Corrections or additions?

This review by Simon Saltzman was prepared for the November 10,

2004 issue of U.S. 1 Newspaper. All rights reserved.

Drama Review ‘She Loves Me’

The year was 1963 and the lovers of Broadway show tunes were singing

and listening to the title song from "Hello Dolly," and "People" from

"Funny Girl," the year’s biggest musical hits. But there was another

wonderful song – "Ice Cream" – that many people loved but few had the

technique to sing. It was from the less popular, but equally praised,

musical "She Loves Me," and sung in the show by lyric soprano Barbara

Cook, who subsequently made it her signature song. It’s too bad that

more attention was not paid to "She Loves Me," the show that one

critic rightly described as "a bonbon of a musical."

The bonbon is back, if not for the first time since its premiere 41

years ago. But this time it has been aged to perfection and it brims

with old world charm and melody in the Paper Mill Playhouse production

under the ebullient direction of James Brennan.

Totally abandoning the cliches of standard musical comedy writing,

composer Jerry Bock and lyricist Sheldon Harnick, already the

recipients of the Pulitzer Prize in drama for "Fiorello," collaborated

with librettist Joe Masteroff on what many consider the first chamber

musical comedy. If Bock and Harnick are most famously known as the

composers of "Fiddler on the Roof," "She Loves Me" has commanded a

quiet popularity in musical theater repertory.

Originally a play, "Parfumerie," by Hungarian Miklos Lazlo, it is the

story of two habitually sparring salesclerks working in the same

Budapest perfume shop during the Christmas season, who have been

anonymously courting each other, linked by a series of romantic

missives. If this seems familiar, you may recall the film "The Shop

Around The Corner" with Margaret Sullivan and James Stewart; "In the

Good Old Summertime," with Judy Garland (1949) ; and "You’ve Got

Mail," starring Meg Ryan and Tom Hanks (1998), all retelling the same

story.

The musical, intimate by recent musical theater standards, is

beautifully designed (based on the original designs by Chuck Keating)

by Michael Anania to open up and reveal the interior and exterior of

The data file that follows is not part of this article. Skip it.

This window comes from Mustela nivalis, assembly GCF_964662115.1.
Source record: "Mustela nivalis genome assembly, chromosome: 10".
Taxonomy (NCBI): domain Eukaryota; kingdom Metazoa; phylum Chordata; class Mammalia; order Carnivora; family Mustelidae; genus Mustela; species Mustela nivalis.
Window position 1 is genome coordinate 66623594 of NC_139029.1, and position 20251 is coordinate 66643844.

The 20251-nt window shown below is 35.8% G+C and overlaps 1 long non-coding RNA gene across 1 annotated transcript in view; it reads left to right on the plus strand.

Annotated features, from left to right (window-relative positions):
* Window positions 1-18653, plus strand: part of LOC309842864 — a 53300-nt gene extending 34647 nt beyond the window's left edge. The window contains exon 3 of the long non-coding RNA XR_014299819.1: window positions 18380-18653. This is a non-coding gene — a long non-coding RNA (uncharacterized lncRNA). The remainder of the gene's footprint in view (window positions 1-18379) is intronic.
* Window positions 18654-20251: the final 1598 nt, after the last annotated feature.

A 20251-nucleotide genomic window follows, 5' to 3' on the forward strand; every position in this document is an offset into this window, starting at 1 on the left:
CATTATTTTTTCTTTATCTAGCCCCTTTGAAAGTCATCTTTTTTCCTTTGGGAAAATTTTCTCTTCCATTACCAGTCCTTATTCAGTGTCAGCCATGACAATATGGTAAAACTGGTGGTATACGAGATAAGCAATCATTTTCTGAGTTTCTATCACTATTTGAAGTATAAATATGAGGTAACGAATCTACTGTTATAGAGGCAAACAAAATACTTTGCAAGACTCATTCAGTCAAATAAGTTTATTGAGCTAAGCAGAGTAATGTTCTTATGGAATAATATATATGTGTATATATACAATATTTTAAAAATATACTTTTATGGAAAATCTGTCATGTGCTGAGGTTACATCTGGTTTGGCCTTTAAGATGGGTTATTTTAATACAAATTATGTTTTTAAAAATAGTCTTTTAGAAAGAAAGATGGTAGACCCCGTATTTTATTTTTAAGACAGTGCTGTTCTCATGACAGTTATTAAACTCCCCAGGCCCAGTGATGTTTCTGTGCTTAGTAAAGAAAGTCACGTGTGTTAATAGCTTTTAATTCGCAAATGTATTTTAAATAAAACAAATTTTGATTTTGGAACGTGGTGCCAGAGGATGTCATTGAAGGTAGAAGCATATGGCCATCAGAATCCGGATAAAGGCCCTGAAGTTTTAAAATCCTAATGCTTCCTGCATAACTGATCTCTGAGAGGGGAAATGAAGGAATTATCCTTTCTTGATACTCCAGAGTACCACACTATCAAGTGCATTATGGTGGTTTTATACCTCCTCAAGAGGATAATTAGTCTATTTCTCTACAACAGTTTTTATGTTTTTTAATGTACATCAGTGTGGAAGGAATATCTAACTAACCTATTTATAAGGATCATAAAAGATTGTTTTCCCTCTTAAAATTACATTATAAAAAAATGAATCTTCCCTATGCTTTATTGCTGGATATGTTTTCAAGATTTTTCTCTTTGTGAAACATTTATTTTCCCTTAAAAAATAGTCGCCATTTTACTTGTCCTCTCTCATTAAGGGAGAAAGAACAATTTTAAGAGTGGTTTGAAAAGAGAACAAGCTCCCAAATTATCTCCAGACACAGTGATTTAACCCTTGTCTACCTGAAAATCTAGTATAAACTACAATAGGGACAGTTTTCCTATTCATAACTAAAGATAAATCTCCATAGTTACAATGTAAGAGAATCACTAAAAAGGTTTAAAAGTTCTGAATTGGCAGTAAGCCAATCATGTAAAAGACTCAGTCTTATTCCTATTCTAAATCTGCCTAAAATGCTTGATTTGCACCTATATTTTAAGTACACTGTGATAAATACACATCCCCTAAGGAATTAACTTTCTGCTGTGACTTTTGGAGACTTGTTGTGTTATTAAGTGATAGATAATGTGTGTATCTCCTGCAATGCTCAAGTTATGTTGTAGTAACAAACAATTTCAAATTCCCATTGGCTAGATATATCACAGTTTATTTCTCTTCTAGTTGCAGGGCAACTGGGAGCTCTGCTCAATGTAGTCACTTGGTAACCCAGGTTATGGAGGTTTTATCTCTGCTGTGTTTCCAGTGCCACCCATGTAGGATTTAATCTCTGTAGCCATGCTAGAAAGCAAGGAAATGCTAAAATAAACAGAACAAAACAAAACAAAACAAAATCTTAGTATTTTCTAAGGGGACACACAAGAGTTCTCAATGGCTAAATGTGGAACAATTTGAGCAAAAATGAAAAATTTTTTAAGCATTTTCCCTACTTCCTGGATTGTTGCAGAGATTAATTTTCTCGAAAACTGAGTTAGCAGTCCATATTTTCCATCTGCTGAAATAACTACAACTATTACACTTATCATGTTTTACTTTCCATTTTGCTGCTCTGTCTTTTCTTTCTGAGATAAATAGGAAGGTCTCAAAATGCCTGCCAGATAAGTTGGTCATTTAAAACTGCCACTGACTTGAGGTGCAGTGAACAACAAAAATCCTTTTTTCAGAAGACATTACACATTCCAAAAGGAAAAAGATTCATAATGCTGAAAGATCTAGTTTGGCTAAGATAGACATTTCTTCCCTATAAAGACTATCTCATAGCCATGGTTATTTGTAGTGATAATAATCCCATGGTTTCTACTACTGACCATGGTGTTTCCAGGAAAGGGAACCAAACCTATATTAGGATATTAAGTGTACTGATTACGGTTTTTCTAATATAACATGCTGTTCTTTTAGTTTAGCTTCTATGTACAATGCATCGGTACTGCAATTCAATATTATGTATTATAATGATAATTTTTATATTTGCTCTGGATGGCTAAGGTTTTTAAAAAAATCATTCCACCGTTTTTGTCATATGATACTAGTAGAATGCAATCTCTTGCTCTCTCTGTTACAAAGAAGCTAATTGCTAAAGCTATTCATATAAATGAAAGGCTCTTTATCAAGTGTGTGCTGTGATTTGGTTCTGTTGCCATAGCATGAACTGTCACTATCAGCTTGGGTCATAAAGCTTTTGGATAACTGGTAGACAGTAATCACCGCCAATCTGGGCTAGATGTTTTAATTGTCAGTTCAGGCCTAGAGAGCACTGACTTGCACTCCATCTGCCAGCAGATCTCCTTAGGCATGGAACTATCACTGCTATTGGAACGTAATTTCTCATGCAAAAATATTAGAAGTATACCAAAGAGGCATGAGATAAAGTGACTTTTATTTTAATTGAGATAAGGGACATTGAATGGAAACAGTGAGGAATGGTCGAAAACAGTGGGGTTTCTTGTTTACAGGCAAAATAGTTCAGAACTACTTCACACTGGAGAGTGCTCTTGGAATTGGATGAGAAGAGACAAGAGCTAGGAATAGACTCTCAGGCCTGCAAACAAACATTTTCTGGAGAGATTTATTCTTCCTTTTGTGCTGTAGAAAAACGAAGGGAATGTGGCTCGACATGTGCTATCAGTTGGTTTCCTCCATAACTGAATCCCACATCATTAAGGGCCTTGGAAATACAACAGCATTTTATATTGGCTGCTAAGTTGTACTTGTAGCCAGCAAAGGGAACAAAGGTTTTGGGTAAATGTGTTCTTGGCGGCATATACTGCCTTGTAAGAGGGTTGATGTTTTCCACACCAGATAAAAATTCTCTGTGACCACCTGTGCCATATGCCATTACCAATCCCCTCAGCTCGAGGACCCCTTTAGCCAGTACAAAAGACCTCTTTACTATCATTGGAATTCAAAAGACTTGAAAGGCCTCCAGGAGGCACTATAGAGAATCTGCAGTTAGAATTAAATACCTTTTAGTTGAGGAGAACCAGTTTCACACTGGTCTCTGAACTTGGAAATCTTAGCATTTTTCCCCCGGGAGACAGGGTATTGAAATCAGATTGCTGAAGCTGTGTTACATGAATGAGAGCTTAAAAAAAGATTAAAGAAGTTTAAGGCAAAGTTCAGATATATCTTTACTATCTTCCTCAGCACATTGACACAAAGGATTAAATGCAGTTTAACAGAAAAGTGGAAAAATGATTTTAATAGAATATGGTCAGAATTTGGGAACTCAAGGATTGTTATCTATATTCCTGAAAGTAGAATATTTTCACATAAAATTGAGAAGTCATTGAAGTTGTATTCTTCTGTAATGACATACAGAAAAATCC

Maraczek’s Parfumerie, a small cafe, and Amalia’s bedroom like a 3-D

Valentine from another era. Even the costumes designed by Gail Baldoni

reclaim the elegance of "Days Gone By."

Those of us who saw the unforgettable original cast (Cook, Daniel

Massey, Barbara Baxley, and Jack Cassidy) have our memories. But the

current cast sparkles aplenty within the abundance of musical froth

and atmospheric fragrance. As the sentimental Amalia Balash, Michele

Ragusa is so appealing and musically flawless that finding love seems

like the last thing she should worry about. Ragusa, whose beguiling

presence has graced numerous Broadway shows, projects a refreshingly

spirited attitude through her lovely arias "Will He Like Me," "Dear

Friend," and, of course, the show-stopper "Vanilla Ice Cream."

Highlighted by her hilariously dithered "Where’s My Shoe," her

performance glows even brighter than F. Mitchell Dana’s lighting

designs.

As the romantically insecure yet virile Georg, mustached George

Dvorsky is appealingly reserved, that is until his Act II encounter

with the title song, when falling in love becomes his catalyst for an

impressive display of unrestrained exhibitionism. Nancy Anderson is a

delight as Ilona, the ever so slightly loose-living saleslady with a

crush on Steven Kodaly (David Hess), the parfumerie’s suave in-house

two-timing cad.

A dead-pan turn by Paul Schoeffler, as a stuffy head waiter in a cafe

singing the hilarious "A Romantic Atmosphere," is as funny as it

deserves to be. Director Brennan, who also did the choreography, has

created a side-splitting dance parody during which the romantic

couples suddenly turn the cafe into pure bedlam. Paper Mill favorite

George S. Irving plays parfumerie owner Mr. Maraczek with appropriate

warmth and humor, giving the schmaltzy waltz "Days Gone By" its due.

"She Loves Me" contains stretches of romantic rapture and broad

moments of hilarity, particularly the "Twelve Days of Christmas," as

sung with ever increasing speed and anxiety by the carolers, shoppers,

and clerks. Few shows have balanced this as well. Thanks to Brennan,

"She Loves Me" reaffirms its place among the most cherished of

American musicals.

– Simon Saltzman

She Loves Me, Paper Mill Playhouse, Brookside Drive, Millburn, through

Sunday, December 5. $31 to $68. 973-376-4343.


Next Story


Corrections or additions?


This page is published by PrincetonInfo.com

— the web site for U.S. 1 Newspaper in Princeton, New Jersey.

Facebook Comments